- The USD/JPY continued marching higher amid mixed data and the Abe-Trump Summit.
- The upcoming week features the first read of US GDP and a rate decision in Japan.
- The technical picture is now outright bullish for the pair.
Mixed US data, Mixed geopolitical events
The third week of April had lots of action but little movement in the pair.
Optimistic Fed-speak: John Williams, the incoming President of the New York Fed, expressed optimism on reaching the inflation goal and about growth. He also dismissed worries about an inversion of the yield curve. Similar hawkishness was also voiced by other members such as Governor Lael Brainard, outgoing NY Fed President Bill Dudley and even Neel Kashkari, a dove, seemed less pessimistic.
Mixed US Data: US Retail Sales rose better than expected on the headline but a small downward revision in the Control Group took the sting out of that rise. On the other hand, both Building Permits and Housing Starts beat expectations and also continued advancing.
Trade not that optimistic: After the Trump Administration showed openness to returning to the Trans-Pacific Partnership (TPP) in the previous week, the President returned to his stance of favoring bilateral deals. In the summit with Japanese PM Abe, the differences were clear. Also, the rise in metal prices reminded markets that tariffs have implications and an outright trade war is still an option.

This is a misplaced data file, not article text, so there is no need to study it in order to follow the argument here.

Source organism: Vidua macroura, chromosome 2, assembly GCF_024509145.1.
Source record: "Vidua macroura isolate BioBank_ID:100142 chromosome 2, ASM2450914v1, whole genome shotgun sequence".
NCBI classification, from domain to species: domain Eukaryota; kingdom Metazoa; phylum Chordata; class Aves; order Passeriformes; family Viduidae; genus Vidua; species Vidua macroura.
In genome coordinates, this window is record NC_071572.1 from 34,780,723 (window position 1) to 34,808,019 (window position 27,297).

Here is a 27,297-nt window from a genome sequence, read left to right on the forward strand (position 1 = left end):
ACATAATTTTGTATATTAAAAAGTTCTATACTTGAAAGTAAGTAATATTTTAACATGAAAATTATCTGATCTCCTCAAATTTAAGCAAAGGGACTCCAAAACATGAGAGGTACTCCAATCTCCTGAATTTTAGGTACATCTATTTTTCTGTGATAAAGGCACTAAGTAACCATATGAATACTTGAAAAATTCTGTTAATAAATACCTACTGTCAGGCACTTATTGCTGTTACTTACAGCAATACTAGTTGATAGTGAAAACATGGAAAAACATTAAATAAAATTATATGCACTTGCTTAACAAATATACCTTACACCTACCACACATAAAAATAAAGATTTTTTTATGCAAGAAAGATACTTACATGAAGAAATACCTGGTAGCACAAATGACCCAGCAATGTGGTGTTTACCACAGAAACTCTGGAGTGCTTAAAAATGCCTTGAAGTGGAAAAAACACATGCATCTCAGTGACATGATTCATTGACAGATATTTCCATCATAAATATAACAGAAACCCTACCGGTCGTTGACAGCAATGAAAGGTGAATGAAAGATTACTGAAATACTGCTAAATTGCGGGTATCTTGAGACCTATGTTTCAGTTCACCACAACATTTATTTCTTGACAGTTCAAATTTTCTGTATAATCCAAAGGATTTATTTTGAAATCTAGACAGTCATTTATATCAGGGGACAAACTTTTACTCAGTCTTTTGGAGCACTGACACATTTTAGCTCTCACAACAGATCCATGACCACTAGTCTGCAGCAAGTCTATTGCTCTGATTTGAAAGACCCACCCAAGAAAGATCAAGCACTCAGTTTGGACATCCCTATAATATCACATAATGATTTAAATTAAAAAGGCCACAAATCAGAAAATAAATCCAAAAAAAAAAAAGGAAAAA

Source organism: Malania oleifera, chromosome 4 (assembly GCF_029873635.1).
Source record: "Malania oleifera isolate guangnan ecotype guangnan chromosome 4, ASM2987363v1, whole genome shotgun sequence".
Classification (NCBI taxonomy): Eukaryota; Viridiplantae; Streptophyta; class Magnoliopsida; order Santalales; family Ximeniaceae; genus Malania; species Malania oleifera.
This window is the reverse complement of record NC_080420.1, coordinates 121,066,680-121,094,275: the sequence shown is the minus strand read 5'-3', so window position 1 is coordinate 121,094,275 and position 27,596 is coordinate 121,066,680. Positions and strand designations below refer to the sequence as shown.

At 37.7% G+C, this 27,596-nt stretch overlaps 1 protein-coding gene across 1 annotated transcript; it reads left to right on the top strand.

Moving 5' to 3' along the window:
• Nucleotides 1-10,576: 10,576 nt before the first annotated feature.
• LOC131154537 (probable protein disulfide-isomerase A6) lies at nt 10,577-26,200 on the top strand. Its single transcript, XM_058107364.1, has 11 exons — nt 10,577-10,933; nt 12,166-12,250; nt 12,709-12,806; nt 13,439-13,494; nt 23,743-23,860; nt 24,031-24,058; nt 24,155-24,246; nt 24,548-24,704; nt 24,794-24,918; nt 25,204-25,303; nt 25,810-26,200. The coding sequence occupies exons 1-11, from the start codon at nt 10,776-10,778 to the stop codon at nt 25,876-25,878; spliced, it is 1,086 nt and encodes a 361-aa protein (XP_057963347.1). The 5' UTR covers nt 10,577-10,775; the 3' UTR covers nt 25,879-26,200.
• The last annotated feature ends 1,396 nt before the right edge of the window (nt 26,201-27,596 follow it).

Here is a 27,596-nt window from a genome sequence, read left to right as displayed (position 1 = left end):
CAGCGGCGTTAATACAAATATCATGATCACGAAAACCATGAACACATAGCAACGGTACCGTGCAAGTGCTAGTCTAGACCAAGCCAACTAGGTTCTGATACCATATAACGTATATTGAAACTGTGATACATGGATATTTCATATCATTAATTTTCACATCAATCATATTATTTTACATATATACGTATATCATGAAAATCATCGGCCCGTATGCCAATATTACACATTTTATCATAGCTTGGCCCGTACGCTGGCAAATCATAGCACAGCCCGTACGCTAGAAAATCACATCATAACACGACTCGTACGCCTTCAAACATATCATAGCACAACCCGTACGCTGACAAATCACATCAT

Progress on North Korea: CIA Director and the nominee for Secretary of State Mike Pompeo met North Korean leader Kim Jong-un in Pyongyang, preparing the Trump-Kim Summit. This is another step forward. Japan has some reservations, but the peace process continues.
Syria forgotten again: The week started with the echoes of the airstrikes on Syrian chemical installations. The action by the US, the UK, and France over the weekend did not see any reaction from Syria, Iran and Russia and no follow-through the West. Markets had time to digest the event before the open and then forget about it quickly.
All in all, it was a mixed bag of risk-on and risk-off while the data and the Fed provided reasons to buy the greenback. Nevertheless, the moves were relatively limited.
US events: Leading up to the GDP report
The last full week of April's highlight is the first release of US GDP for the first quarter of the year coming on Friday. In several of the past years, the first quarter has been weak, and 2018 will likely be no different. The annualized growth rate is expected to fall to 2.3% in the first estimate, that tends to have the most significant effect on markets. This would be a considerable slide from 2.9% seen in Q4 and levels above 3% in Q2 and Q3 of 2017. The GDP Now projections from the Atlanta Fed have been even weaker: around 2%.